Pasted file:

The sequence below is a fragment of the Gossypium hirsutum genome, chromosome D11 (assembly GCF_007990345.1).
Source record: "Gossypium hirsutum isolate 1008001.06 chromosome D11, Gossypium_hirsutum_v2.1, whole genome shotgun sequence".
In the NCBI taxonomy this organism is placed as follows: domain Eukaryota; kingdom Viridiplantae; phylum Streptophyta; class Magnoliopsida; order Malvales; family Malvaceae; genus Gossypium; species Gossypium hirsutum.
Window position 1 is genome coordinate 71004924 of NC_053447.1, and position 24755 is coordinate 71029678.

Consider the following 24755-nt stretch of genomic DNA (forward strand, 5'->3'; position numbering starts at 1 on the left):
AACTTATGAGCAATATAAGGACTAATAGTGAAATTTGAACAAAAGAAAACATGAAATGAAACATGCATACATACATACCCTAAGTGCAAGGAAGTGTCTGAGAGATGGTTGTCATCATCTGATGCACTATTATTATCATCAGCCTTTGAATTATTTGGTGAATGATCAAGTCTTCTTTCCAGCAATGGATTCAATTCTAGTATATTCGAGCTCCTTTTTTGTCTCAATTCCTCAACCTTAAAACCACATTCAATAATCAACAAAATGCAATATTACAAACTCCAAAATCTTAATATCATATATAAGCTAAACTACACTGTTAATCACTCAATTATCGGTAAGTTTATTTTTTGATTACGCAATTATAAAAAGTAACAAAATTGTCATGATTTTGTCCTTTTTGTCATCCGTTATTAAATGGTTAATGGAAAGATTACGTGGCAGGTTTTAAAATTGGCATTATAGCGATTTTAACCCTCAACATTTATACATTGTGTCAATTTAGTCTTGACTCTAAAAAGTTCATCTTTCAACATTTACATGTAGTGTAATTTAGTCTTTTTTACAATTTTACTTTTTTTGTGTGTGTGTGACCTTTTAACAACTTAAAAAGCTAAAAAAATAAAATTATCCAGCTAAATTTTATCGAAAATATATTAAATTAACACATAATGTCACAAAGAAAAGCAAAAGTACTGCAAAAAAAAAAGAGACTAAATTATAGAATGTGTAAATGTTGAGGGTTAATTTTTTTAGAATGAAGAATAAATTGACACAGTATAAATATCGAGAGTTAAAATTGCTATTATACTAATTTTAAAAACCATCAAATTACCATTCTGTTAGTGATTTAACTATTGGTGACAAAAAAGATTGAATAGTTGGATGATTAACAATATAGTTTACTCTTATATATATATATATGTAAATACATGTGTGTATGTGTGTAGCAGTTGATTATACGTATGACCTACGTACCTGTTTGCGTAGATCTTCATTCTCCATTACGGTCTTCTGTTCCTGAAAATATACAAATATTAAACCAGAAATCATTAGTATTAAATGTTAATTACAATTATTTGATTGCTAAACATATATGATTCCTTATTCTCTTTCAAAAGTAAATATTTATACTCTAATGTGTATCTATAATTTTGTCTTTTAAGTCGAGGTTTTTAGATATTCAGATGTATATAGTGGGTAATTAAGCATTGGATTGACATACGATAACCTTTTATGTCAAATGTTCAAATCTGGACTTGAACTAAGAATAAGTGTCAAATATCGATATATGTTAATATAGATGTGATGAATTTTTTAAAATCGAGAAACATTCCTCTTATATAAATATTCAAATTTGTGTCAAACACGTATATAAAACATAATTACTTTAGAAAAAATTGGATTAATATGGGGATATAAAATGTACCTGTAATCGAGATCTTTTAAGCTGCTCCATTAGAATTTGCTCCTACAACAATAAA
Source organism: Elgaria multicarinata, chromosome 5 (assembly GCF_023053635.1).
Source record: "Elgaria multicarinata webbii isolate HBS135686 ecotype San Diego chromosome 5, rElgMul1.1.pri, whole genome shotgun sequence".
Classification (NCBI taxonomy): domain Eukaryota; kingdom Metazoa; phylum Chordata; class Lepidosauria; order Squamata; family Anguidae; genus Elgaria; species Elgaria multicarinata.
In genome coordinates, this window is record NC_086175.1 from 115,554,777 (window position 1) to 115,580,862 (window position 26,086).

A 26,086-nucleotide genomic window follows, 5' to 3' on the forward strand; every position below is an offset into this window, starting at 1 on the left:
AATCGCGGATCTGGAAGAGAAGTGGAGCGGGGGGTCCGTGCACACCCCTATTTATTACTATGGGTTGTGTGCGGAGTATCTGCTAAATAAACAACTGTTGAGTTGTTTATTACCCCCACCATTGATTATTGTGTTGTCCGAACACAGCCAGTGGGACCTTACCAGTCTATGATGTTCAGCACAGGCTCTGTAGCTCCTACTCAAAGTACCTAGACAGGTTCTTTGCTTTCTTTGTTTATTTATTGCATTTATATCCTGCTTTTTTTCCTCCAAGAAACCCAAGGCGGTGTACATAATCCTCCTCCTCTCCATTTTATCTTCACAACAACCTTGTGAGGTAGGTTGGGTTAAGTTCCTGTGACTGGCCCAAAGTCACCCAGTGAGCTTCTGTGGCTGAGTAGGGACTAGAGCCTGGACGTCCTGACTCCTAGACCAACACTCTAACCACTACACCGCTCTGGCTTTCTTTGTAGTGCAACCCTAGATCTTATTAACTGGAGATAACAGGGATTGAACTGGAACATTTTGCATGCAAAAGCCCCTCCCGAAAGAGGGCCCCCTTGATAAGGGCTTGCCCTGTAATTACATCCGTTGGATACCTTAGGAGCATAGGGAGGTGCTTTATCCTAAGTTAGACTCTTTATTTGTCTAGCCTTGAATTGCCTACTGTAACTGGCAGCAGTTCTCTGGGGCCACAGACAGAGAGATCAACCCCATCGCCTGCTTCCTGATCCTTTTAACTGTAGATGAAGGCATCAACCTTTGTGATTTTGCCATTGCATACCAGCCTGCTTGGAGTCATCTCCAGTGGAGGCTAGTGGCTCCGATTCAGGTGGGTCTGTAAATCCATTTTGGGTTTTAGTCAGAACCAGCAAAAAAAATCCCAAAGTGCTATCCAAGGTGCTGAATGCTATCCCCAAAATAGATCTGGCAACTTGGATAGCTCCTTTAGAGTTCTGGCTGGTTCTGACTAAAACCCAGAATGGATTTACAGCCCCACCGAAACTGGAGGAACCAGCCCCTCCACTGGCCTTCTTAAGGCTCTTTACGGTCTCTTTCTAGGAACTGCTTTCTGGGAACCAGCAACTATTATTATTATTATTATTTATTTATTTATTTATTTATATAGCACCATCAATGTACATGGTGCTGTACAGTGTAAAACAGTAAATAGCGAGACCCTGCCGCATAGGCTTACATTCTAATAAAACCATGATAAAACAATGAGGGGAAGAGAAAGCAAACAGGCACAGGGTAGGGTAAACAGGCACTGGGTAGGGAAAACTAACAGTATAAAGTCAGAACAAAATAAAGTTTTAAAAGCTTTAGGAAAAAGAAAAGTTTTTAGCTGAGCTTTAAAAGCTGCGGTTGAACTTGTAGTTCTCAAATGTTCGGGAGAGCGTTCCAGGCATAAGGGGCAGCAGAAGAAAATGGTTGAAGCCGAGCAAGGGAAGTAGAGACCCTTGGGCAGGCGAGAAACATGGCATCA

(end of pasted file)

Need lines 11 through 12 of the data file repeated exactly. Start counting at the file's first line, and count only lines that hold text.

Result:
A 26,086-nucleotide genomic window follows, 5' to 3' on the forward strand; every position below is an offset into this window, starting at 1 on the left:
AATCGCGGATCTGGAAGAGAAGTGGAGCGGGGGGTCCGTGCACACCCCTATTTATTACTATGGGTTGTGTGCGGAGTATCTGCTAAATAAACAACTGTTGAGTTGTTTATTACCCCCACCATTGATTATTGTGTTGTCCGAACACAGCCAGTGGGACCTTACCAGTCTATGATGTTCAGCACAGGCTCTGTAGCTCCTACTCAAAGTACCTAGACAGGTTCTTTGCTTTCTTTGTTTATTTATTGCATTTATATCCTGCTTTTTTTCCTCCAAGAAACCCAAGGCGGTGTACATAATCCTCCTCCTCTCCATTTTATCTTCACAACAACCTTGTGAGGTAGGTTGGGTTAAGTTCCTGTGACTGGCCCAAAGTCACCCAGTGAGCTTCTGTGGCTGAGTAGGGACTAGAGCCTGGACGTCCTGACTCCTAGACCAACACTCTAACCACTACACCGCTCTGGCTTTCTTTGTAGTGCAACCCTAGATCTTATTAACTGGAGATAACAGGGATTGAACTGGAACATTTTGCATGCAAAAGCCCCTCCCGAAAGAGGGCCCCCTTGATAAGGGCTTGCCCTGTAATTACATCCGTTGGATACCTTAGGAGCATAGGGAGGTGCTTTATCCTAAGTTAGACTCTTTATTTGTCTAGCCTTGAATTGCCTACTGTAACTGGCAGCAGTTCTCTGGGGCCACAGACAGAGAGATCAACCCCATCGCCTGCTTCCTGATCCTTTTAACTGTAGATGAAGGCATCAACCTTTGTGATTTTGCCATTGCATACCAGCCTGCTTGGAGTCATCTCCAGTGGAGGCTAGTGGCTCCGATTCAGGTGGGTCTGTAAATCCATTTTGGGTTTTAGTCAGAACCAGCAAAAAAAATCCCAAAGTGCTATCCAAGGTGCTGAATGCTATCCCCAAAATAGATCTGGCAACTTGGATAGCTCCTTTAGAGTTCTGGCTGGTTCTGACTAAAACCCAGAATGGATTTACAGCCCCACCGAAACTGGAGGAACCAGCCCCTCCACTGGCCTTCTTAAGGCTCTTTACGGTCTCTTTCTAGGAACTGCTTTCTGGGAACCAGCAACTATTATTATTATTATTATTTATTTATTTATTTATTTATATAGCACCATCAATGTACATGGTGCTGTACAGTGTAAAACAGTAAATAGCGAGACCCTGCCGCATAGGCTTACATTCTAATAAAACCATGATAAAACAATGAGGGGAAGAGAAAGCAAACAGGCACAGGGTAGGGTAAACAGGCACTGGGTAGGGAAAACTAACAGTATAAAGTCAGAACAAAATAAAGTTTTAAAAGCTTTAGGAAAAAGAAAAGTTTTTAGCTGAGCTTTAAAAGCTGCGGTTGAACTTGTAGTTCTCAAATGTTCGGGAGAGCGTTCCAGGCATAAGGGGCAGCAGAAGAAAATGGTTGAAGCCGAGCAAGGGAAGTAGAGACCCTTGGGCAGGCGAGAAACATGGCATCA